Getting a Raspberry Pi on Worcester Polytechnic Institute (WPI) WiFi (WPA-EAP)

The following is a very specific guide and like all guides of this nature written by me it is mostly for my benefit so I can come back to it later. It is a modification of this guide written by Campus IT.  If you have any suggestions to improve anything, PLEASE shoot me an email or leave me a comment below.

I will be connecting my Raspberry Pi Model B+ running the latest build of Raspbian using the Edimax EW-7811Un WiFi dongle to this kind of network (From Campus IT):

Specifically, WPI requires 802.1x EAP-TLS certificate based authentication. This is sometimes referred to as WPA Enterprise

Having an internet connection will make doing this much much easier. In fact, if all you need to do is share your laptops WiFi with the Pi over the Ethernet port on your laptop that is quite easy (For WPI people please note that this is a violation of the networks’ acceptable use policy). For windows 8.1:

First, we will have to enable sharing our Wi-Fi through the Ethernet ports of our computer.

Open the Network and Sharing center on your computer. It is found under Control Panel->Network and Internet->Network and Sharing Center.
Next, click on “change adapter settings.”
Right click on your Wi-Fi, and select “Properties.” You will most likely need to be an administrator for this step.
Click on the “Sharing” tab.
Check the “Allow other network users to connect through this computer’s Internet connection” checkbox.
Hit OK to close this window.
Next, we will connect to the raspberry Pi over our Ethernet cable.

Open up cmd. Type “ping” into the command line. Do not use any quotes when you type in this command.
Take note of this IP address. You can connect to the Pi through Putty using that IP address.

If you’re using a fresh install, make sure you set the Pi’s internal time to the proper time using raspi-config. It’s under internationalization options.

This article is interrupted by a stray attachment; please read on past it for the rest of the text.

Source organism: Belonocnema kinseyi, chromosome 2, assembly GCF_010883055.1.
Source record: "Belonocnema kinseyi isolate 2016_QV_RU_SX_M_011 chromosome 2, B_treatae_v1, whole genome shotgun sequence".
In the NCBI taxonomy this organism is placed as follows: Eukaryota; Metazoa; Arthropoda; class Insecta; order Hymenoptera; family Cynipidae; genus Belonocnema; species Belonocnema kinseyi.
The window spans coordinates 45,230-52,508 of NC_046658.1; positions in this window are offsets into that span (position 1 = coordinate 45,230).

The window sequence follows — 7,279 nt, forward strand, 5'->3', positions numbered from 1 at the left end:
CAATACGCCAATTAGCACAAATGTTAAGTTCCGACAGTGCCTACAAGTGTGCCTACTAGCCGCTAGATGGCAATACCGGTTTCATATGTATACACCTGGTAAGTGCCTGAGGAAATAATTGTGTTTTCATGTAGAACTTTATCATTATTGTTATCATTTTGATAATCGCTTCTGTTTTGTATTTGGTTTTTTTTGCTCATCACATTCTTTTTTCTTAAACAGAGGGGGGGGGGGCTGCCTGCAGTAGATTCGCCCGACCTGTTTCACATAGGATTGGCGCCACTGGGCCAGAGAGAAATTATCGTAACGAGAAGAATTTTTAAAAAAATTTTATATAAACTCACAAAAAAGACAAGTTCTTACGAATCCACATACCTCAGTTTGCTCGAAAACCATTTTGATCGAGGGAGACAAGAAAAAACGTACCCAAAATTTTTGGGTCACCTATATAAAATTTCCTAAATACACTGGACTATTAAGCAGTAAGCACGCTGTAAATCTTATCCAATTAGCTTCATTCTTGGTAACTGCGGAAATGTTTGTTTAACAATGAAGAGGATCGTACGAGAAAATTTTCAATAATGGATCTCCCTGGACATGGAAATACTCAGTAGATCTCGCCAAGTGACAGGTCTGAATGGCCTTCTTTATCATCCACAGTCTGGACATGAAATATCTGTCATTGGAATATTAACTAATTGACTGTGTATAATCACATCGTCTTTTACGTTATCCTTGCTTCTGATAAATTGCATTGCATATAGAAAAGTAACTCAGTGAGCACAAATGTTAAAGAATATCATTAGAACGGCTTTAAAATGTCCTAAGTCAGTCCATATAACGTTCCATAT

You will then need to register the MAC address

Next we need to acquire the proper certificates.

Campus IT has already created a good tutorial for doing this found here. You’ll want two get two certificates seen here:

Move those two documents onto the Pi as well. I’m using

as the location for my certificates for the sake of this tutorial.

From there you’ll have to convert the ‘certificate.p12’ document to a .pem format with OpenSSL. OpenSSL is installed by default in Raspian. Do this with the following command:

Enter the password for the NETWORK when prompted. We now have 3 certificate files. The CA-.pem, certificate.p12 and certificate.pem all located in the /home/pi/certs directory on the pi.

Next we have to disable all the default wifi settings that come with Raspian. Do this by changing your /etc/network/interfaces file to the following:

Doing this stops the Pi from trying to use the wlan0 device at boot and will allow us to use it directly.

Now we must configure wpa_supplicants. It doesn’t really matter where you put the configuration file, but the raspberry pi places it by default here:

Edit the file to look like the following. Note that things you WILL have to change are marked with []’s. Also note that this config places all 3 certs in that directory I’ve mentioned a few times.

I found that in an example configuration of wpa_supplicant.conf specifically notes the need of a .pem file for the client cert, thus the conversion.

We’re pretty much done, all we need to do is add a few steps to the boot process to start the whole process each time the device boots. We can use crontab or /etc/rc.local (thanks Greg Tighe) to accomplish this.

With Crontab:

Add the two lines to the file:

or edit /etc/rc.local to contain:

And reboot your pi! Everything should connect and work.